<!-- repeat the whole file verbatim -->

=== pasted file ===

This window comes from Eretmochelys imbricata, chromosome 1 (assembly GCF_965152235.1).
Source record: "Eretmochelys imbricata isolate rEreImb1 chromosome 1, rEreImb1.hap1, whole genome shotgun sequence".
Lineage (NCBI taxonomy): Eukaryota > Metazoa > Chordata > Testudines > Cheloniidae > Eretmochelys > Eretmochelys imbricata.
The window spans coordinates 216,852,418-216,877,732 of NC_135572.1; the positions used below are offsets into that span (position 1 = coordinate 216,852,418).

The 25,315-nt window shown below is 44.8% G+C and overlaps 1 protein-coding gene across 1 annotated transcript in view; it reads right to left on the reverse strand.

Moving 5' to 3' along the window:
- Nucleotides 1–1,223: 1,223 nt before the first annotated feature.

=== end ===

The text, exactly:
This window comes from Eretmochelys imbricata, chromosome 1 (assembly GCF_965152235.1).
Source record: "Eretmochelys imbricata isolate rEreImb1 chromosome 1, rEreImb1.hap1, whole genome shotgun sequence".
Lineage (NCBI taxonomy): Eukaryota > Metazoa > Chordata > Testudines > Cheloniidae > Eretmochelys > Eretmochelys imbricata.
The window spans coordinates 216,852,418-216,877,732 of NC_135572.1; the positions used below are offsets into that span (position 1 = coordinate 216,852,418).

The 25,315-nt window shown below is 44.8% G+C and overlaps 1 protein-coding gene across 1 annotated transcript in view; it reads right to left on the reverse strand.

Moving 5' to 3' along the window:
- Nucleotides 1–1,223: 1,223 nt before the first annotated feature.